The rise of the digital supply network

Industry 4.0 enables the digital transformation of supply chains

Supply chains traditionally are linear in nature, with a discrete progression of design, plan, source, make, and deliver. Today, however, many supply chains are transforming from a staid sequence to a dynamic, interconnected system that can more readily incorporate ecosystem partners and evolve to a more optimal state over time. This shift from linear, sequential supply chain operations to an interconnected, open system of supply operations could lay the foundation for how companies compete in the future.

We call this interconnected, open system a digital supply network (DSN). DSNs integrate information from many different sources and locations to drive the physical act of production and distribution. The result can be a virtual world, which mirrors and informs the physical world. By leveraging both the traditional and the new, such as sensor-based data sets (such as unstructured data), DSNs enable integrated views of the supply network and rapid use-case-appropriate latency responses to changing situations.

Many organizations already on the path to creating DSNs are shifting their focus away from managing and optimizing discrete functions, such as procurement and manufacturing. Instead, they often use DSNs to focus more holistically on how the full supply chain can better achieve business objectives, while informing corporate, business unit, and portfolio strategies. Indeed, DSNs increasingly allow supply chains to become an integral part of strategic planning and decision making. To this end, organizations can develop and leverage multiple DSNs to complement different facets of their strategy and more effectively target specific needs.

Historically, supply chain professionals managed the "four Vs" (volatility, volume, velocity, and visibility) as they attempted to optimize results across a series of objectives that include total cost, service, quality, and support for innovation. These traditional priorities are not likely to change, but going forward, supply chain decision makers should be able to achieve higher levels of performance with supply chain capabilities developed with new digital technologies. Additionally, supply chain professionals can help create new sources of revenue by providing new and faster access to markets, and supporting the production of smart products. Such opportunities would add revenue to the existing list of objectives for the supply chain.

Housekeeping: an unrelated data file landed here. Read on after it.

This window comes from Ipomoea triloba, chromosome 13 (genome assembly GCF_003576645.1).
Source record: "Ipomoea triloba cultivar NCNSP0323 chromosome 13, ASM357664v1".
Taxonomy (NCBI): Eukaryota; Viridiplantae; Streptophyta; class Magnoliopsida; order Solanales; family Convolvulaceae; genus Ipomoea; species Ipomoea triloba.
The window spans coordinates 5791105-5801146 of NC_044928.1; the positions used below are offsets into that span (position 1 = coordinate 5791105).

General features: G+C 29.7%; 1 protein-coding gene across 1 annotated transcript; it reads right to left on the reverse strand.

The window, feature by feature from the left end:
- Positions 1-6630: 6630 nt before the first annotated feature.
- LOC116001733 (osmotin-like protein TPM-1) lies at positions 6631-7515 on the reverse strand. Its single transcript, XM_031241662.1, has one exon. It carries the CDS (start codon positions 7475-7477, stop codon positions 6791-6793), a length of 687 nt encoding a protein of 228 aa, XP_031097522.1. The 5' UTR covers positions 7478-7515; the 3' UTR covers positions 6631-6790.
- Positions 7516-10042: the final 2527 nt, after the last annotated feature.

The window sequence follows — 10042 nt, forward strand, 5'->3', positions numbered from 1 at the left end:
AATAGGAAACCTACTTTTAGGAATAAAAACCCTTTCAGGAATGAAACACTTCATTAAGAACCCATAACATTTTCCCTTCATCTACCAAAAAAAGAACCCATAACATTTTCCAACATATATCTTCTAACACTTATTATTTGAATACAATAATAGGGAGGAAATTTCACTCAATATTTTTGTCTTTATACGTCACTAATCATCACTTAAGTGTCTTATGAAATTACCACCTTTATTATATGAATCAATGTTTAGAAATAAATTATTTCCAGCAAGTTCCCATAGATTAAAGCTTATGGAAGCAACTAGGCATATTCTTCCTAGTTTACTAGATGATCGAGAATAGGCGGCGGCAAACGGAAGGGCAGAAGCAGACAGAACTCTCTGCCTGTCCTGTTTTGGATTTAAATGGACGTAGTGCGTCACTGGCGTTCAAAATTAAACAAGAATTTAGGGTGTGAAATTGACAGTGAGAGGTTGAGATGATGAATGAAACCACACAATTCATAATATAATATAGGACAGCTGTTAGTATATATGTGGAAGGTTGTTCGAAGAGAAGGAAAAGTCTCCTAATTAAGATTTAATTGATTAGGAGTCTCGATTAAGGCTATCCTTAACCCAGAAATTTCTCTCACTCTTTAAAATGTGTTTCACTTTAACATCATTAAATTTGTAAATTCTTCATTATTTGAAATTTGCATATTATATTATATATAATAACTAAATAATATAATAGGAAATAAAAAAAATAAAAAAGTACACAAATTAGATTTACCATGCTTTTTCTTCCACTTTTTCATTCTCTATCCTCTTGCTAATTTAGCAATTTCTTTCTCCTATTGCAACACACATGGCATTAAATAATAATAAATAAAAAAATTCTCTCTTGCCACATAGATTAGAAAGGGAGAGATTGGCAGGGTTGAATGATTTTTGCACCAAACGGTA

Change is often hard, but the digitization of information and the application of advanced innovative technologies present the opportunity to drive business value throughout the supply chain. Moreover, digital disruption can change supply chains in any industry. To avoid becoming a victim of disruption, it helps to understand these shifts and adapt accordingly. In this report, we explore and analyze the next stage of growth for supply chains in DSNs by:

  • Tracing the technological evolutions that enable the rise of the DSN
  • Defining what the DSN is, along with its role within a wider business strategy
  • Examining the trade-offs inherent in a typical supply chain, and identifying the characteristics that can mitigate those trade-offs
  • Considering how to build a DSN

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